ROME – Two days after pro-life activists in the United States marched in Washington D.C., thousands paraded in the streets of Paris, France on Jan. 20 to support life and the unborn.

“All the evil in the world is summed up by contempt for life,” said Pope Francis in a letter addressed to participants of the Paris March for Life delivered by his ambassador to France, Italian Archbishop Luigi Ventura.

While pro-lifers in the United States have much to be optimistic about these days, especially given the new makeup of the U.S. Supreme Court, France is in a period of social and political turmoil as the country faces important and divisive decisions concerning bioethics.

According to official data, over 7,500 people marched on Sunday to promote the protection of life. The Paris March for Life staged its 13th edition on the day that abortion was made legal in the country in 1975.

Numerous French bishops offered their support and participated in the event, including the Archbishop of Paris, Michel Aupetit.

“Choosing life is an expression of freedom,” he wrote Jan. 16. “We must be free from all the deadly and dominant social pressures to defend life today. It takes a lot of courage.”

The rally is organized by many French pro-life organizations, including Choosing Life, Catholic Renaissance and the world famous Jérôme Lejeune Foundation. But this year, French pro-lifers marched amid turbulence created by a national bioethics debate and political unrest fueled by the “Yellow Vest Protest.”

Back in January of 2018, French President Emmanuel Macron met with French bishops to encourage them to take an active part in the nation’s political debate especially concerning a proposed national dialogue on bioethics, ranging from allowing in-vitro fertilization for same-sex couples and single parents to euthanasia.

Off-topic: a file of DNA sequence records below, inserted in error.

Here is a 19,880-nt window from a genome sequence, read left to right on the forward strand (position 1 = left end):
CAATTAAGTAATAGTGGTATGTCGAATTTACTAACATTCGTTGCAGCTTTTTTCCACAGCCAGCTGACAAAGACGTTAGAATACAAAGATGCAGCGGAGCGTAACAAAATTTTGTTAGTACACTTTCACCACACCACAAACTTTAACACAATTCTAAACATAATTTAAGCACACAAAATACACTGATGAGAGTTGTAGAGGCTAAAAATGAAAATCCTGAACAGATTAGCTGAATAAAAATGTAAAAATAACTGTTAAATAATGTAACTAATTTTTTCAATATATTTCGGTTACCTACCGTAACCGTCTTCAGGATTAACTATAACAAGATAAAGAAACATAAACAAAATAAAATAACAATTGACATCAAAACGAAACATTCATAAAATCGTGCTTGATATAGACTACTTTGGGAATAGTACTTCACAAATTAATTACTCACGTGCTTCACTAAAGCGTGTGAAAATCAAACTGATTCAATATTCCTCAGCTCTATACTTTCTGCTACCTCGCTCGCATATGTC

At the time, the pro-choice president also warned the Catholic leadership that while they’re encouraged to speak, that wouldn’t necessarily mean that their positions would prevail. As initial drafts from the national assembly on bioethics begin to emerge, concern over how much the Catholic voice will be heard has increased.

Catholic conservative and family-based points of view may find a powerful ally in the “Yellow Vest” protesters, who’ve been challenging Macron’s policies for weeks and whose positions are hard to pinpoint but strongly tilt to the political right.

“There are many of our walkers who have put on a Yellow Vest, we know it,” organizers of the rally told local news outlets. “There is a common distrust towards politics, the government and its methods.”

An online survey of the “Yellow Vest” movement by France’s Economic, Social and Environmental Council (CESE) found that its position has become increasingly more conservative.

The number one demand among the protesters was repealing the “Taubira Law,” which legalized same-sex marriage in 2013. Other points of interest for about one third of those taking to the streets include “a real policy for families” and the elimination of subsidies for green energy companies.

The survey also showed that most protesters opposed revision of the law on bioethics, especially the idea of allowing gay couples and single women to have access to in-vitro fertilization.

The results of the debate will emerge sometime in the summer and it’s still difficult to determine its outcome, but this year’s Parisian March for Life may point to a future alliance between the blue collar, grass-root and increasingly conservative “Yellow Vest” movement and French pro-lifers on family and bioethics.

Even if united, pro-lifers and “Yellow Vests” face an upward climb if they wish to stop revision of the assisted reproduction law. According to a study by the Catholic newspaper La Croix, up to 60 percent of French people support its expansion to include same-sex couples and single women.

The theme of this year’s march was a call for conscientious objection to performing abortions by medical professionals, as rumors spread that the current administration wishes to change this provision of French law.

Government sources insist they have no plans to eliminate conscientious objection, but nonetheless doctors and nurses marched on Sunday with banners reading “I am a doctor and I do not kill.”

About 200,000 abortions are performed in France each year, a number that has remained stable ever since the legalization of abortion, which in the country can take place until 12 weeks after conception.